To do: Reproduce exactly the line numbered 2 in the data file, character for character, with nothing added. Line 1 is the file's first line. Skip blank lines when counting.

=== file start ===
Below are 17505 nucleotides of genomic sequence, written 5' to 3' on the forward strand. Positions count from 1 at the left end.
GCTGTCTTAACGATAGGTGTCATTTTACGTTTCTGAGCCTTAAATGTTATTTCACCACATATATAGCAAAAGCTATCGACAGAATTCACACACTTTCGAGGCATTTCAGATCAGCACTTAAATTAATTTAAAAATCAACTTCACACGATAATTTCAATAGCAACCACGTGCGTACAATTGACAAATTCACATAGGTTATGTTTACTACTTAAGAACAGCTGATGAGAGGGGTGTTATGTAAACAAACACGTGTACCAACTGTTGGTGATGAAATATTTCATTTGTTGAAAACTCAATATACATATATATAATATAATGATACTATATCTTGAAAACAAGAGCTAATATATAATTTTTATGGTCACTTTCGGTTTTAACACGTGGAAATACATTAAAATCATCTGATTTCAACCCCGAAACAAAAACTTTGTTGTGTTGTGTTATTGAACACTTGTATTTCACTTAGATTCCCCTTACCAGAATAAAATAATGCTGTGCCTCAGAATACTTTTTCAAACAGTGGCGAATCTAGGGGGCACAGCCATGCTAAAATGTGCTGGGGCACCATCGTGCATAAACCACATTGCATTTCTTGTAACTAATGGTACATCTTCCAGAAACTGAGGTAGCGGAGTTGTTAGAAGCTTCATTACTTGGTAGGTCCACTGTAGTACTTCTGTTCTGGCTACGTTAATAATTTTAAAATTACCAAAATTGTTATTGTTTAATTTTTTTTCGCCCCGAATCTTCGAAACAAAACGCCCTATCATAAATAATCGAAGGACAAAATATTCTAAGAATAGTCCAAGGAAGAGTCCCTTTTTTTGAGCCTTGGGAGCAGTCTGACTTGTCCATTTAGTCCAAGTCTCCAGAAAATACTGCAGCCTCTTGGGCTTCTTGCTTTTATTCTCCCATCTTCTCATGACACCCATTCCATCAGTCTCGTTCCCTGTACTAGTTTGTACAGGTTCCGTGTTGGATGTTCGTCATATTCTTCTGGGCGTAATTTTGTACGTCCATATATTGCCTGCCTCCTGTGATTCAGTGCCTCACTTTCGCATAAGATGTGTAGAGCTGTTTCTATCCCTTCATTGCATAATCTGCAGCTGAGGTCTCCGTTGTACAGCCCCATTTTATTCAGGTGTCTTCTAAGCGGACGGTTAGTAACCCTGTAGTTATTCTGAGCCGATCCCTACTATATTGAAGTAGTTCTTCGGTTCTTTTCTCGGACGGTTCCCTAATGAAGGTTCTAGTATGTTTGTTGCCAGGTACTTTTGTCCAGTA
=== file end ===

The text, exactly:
GCTGTCTTAACGATAGGTGTCATTTTACGTTTCTGAGCCTTAAATGTTATTTCACCACATATATAGCAAAAGCTATCGACAGAATTCACACACTTTCGAGGCATTTCAGATCAGCACTTAAATTAATTTAAAAATCAACTTCACACGATAATTTCAATAGCAACCACGTGCGTACAATTGACAAATTCACATAGGTTATGTTTACTACTTAAGAACAGCTGATGAGAGGGGTGTTATGTAAACAAACACGTGTACCAACTGTTGGTGATGAAATATTTCATTTGTTGAAAACTCAATATACATATATATAATATAATGATACTATATCTTGAAAACAAGAGCTAATATATAATTTTTATGGTCACTTTCGGTTTTAACACGTGGAAATACATTAAAATCATCTGATTTCAACCCCGAAACAAAAACTTTGTTGTGTTGTGTTATTGAACACTTGTATTTCACTTAGATTCCCCTTACCAGAATAAAATAATGCTGTGCCTCAGAATACTTTTTCAAACAGTGGCGAATCTAGGGGGCACAGCCATGCTAAAATGTGCTGGGGCACCATCGTGCATAAACCACATTGCATTTCTTGTAACTAATGGTACATCTTCCAGAAACTGAGGTAGCGGAGTTGTTAGAAGCTTCATTACTTGGTAGGTCCACTGTAGTACTTCTGTTCTGGCTACGTTAATAATTTTAAAATTACCAAAATTGTTATTGTTTAATTTTTTTTCGCCCCGAATCTTCGAAACAAAACGCCCTATCATAAATAATCGAAGGACAAAATATTCTAAGAATAGTCCAAGGAAGAGTCCCTTTTTTTGAGCCTTGGGAGCAGTCTGACTTGTCCATTTAGTCCAAGTCTCCAGAAAATACTGCAGCCTCTTGGGCTTCTTGCTTTTATTCTCCCATCTTCTCATGACACCCATTCCATCAGTCTCGTTCCCTGTACTAGTTTGTACAGGTTCCGTGTTGGATGTTCGTCATATTCTTCTGGGCGTAATTTTGTACGTCCATATATTGCCTGCCTCCTGTGATTCAGTGCCTCACTTTCGCATAAGATGTGTAGAGCTGTTTCTATCCCTTCATTGCATAATCTGCAGCTGAGGTCTCCGTTGTACAGCCCCATTTTATTCAGGTGTCTTCTAAGCGGACGGTTAGTAACCCTGTAGTTATTCTGAGCCGATCCCTACTATATTGAAGTAGTTCTTCGGTTCTTTTCTCGGACGGTTCCCTAATGAAGGTTCTAGTATGTTTGTTGCCAGGTACTTTTGTCCAGTA